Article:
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Universities are failing to equip enough students with digital skills

Universities must better integrate digital skills into curricula in order to remain relevant and competitive, argues Jisc's Paul Feldman.
This article is more than 5 years old

Paul Feldman is Chief Executive of Jisc.

Young people are touted as a tech-savvy cohort who have grown up with the internet and smart devices.

But still, higher and further education institutions could do more to equip them with the digital capabilities necessary for the workplace. Colleges and universities must embrace technology because institutions that fail in their duty to ready students for the 21st century jobs market are also failing to future-proof their existence, particularly in the face of competition from abroad.

Technology is so embedded in everyday life that students arrive at college or university presuming they will be using it as a natural part of their learning experience, and that’s not an unreasonable expectation. However, this year’s edition of Jisc’s student digital experience survey shows that only half of all further and higher education students believe that their courses prepare them well for the digital workplace.

Colleges and universities have a duty to produce students who are ready for the jobs market, but there is a lack of information and direction right from the outset. Between 40% and 50% of learners don’t know the sort of digital skills required before they start a course and, later on, fewer than half have been told the digital skills they need to improve.

These are concerning statistics considering the well-documented technical skills gap in the UK. The government’s Digital Skills Crisis report of 2016-17 states:

“The UK will need 745,000 additional workers with digital skills to meet rising demand from employers between 2013 and 2017, and almost 90% of new jobs require digital skills to some degree, with 72% of employers stating that they are unwilling to interview candidates who do not have basic digital skills.”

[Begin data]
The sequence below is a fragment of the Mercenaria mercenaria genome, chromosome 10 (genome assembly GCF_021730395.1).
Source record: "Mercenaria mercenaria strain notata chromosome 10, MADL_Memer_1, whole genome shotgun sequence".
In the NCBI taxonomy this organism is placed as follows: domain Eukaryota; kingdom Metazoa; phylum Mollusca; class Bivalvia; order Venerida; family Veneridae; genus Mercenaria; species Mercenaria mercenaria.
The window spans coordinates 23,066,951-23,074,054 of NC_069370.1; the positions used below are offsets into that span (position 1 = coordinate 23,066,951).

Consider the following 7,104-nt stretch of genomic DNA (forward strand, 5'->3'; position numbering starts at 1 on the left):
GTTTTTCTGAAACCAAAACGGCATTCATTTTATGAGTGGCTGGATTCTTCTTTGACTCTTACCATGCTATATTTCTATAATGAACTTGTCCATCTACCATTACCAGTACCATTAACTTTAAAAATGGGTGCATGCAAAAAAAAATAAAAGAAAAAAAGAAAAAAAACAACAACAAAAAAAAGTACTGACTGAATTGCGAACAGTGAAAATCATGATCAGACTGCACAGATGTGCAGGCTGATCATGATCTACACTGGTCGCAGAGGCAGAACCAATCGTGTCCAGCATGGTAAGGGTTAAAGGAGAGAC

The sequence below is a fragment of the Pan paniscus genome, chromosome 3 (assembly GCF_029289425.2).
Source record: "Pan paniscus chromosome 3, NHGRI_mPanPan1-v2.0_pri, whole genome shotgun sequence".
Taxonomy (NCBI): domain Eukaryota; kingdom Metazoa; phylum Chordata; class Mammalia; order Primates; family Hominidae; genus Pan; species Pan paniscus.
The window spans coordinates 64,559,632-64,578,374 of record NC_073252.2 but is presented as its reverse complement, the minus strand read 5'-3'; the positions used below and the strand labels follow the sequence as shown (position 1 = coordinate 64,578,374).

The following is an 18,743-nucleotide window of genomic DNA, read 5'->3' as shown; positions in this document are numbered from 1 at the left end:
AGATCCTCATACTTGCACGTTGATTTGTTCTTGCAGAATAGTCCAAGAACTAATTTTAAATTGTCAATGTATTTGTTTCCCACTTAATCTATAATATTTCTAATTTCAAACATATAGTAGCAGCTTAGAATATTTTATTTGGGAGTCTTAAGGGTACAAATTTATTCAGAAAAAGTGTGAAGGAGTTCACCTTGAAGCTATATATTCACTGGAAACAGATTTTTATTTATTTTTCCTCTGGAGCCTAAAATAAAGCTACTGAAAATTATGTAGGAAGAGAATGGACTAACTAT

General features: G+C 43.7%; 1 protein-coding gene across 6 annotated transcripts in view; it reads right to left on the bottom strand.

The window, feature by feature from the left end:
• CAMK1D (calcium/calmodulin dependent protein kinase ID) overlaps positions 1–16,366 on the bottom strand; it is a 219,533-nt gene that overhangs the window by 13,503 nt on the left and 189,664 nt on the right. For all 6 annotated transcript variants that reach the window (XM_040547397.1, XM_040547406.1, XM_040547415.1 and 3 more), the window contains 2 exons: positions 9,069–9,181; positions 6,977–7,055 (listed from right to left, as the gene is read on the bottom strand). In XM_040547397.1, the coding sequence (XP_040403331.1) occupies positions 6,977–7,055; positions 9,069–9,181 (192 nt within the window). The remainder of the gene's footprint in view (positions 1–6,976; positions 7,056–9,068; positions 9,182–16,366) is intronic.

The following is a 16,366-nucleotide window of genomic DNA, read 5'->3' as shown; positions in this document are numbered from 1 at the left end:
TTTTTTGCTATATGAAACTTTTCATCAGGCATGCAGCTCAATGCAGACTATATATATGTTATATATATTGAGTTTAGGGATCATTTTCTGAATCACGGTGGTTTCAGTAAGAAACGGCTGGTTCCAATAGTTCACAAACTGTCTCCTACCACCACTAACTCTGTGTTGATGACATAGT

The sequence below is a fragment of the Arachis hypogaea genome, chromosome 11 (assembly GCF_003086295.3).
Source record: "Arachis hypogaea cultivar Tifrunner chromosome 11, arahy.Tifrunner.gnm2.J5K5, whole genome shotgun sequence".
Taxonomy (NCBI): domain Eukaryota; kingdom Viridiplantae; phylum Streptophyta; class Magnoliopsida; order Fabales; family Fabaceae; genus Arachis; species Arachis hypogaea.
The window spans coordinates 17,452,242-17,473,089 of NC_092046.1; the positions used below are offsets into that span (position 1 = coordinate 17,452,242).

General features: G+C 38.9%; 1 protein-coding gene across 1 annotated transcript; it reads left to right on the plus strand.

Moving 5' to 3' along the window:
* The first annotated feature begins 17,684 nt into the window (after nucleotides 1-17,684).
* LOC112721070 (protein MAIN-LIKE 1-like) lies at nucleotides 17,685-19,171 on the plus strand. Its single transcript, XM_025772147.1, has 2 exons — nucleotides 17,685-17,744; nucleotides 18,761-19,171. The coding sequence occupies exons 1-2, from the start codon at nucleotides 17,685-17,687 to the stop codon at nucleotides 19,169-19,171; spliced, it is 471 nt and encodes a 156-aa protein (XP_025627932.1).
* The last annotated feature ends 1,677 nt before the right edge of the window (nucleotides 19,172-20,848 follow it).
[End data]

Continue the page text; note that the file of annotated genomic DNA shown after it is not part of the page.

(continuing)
Our survey sheds light on the current digital capabilities, habits and attitudes of today’s further and higher education learners and highlights, worryingly, that the use of technology in teaching and assessment is still in the shadows when it really ought to be centre stage.

There is a mismatch between the skills required by employers and those that students are familiar with, or believe are necessary. We particularly need to be concerned about the almost 20% of learners in higher education and almost 40% in further education who do not feel digital skills to be relevant in their chosen careers.

There is much that universities should be doing on an individual basis, too. While there are some excellent examples of institutions which are embedding digital practice throughout their organisations for the benefit of all, the sector as a whole is failing to equip enough young people with the right digital skills. There are two main reasons for this: a lack of investment in technology, and a lack of investment in thorough training for both tutors and students.

But no amount of investment is worth a jot unless everyone who needs to use it can use it and use it well. And it’s not simply a case of training a few tutors or technicians and expecting they’ll pass on new-found skills to the rest of the staff, who will in turn enlighten the students. This is a false economy. It’s also a half measure.

For example, Bournemouth University’s ‘Try Something Different’ campaign encouraged colleagues to take advantage of the new learning spaces in the recently opened £22 million Fusion Building, as a catalyst for changing pedagogic practice. Staff were challenged to be brave in trying new approaches, technologies and techniques.

Results from a digital skills self-assessment test for staff help to inform training needs, and there are regular CPD opportunities. Meanwhile, the annual Peer Reflection on Education Practice process focuses on digital capabilities. Faculty staff discuss which creative forms of teaching and learning could take place in the new and refurbished campus spaces and with the digital tools available.

There’s plenty of encouragement for innovation too: Every year individuals or groups of staff are offered the support to take a new teaching idea, develop it, test it out, evaluate it and then share the experience with the whole university community.

Bournemouth has taken a top-down approach, and taken on new technically skilled staff to lead the way. This is an approach we advocate and you can find out more through our new guide on developing organisational approaches to digital capability. So, now it’s time to get to work before, the UK’s position as a higher education sector leader is eroded.

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